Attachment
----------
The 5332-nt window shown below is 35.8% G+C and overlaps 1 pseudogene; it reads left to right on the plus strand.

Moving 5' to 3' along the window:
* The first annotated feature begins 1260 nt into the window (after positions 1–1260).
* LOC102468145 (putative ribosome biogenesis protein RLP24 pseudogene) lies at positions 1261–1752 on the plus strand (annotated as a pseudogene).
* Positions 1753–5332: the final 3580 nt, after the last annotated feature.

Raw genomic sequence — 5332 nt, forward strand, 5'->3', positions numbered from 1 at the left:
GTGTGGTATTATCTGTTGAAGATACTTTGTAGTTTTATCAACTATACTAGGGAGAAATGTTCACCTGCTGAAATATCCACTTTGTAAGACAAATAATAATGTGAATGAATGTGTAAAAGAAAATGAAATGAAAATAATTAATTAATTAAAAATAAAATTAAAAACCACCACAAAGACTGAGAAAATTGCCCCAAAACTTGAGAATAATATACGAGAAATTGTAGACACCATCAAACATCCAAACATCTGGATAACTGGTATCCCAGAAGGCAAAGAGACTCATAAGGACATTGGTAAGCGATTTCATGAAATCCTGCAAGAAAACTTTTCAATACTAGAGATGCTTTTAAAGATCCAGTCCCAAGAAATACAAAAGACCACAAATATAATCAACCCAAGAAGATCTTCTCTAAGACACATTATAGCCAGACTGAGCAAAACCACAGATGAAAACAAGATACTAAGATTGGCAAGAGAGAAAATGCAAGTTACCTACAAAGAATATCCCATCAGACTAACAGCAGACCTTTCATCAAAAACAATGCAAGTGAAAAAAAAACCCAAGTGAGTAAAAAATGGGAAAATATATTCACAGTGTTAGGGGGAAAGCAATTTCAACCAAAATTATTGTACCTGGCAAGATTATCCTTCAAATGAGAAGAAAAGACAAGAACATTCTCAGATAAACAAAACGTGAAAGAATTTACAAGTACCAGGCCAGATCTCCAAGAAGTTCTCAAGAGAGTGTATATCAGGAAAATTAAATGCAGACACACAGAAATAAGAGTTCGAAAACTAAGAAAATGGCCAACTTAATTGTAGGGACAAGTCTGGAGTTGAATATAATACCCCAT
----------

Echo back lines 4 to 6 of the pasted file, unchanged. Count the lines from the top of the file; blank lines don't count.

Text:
* LOC102468145 (putative ribosome biogenesis protein RLP24 pseudogene) lies at positions 1261–1752 on the plus strand (annotated as a pseudogene).
* Positions 1753–5332: the final 3580 nt, after the last annotated feature.

Raw genomic sequence — 5332 nt, forward strand, 5'->3', positions numbered from 1 at the left: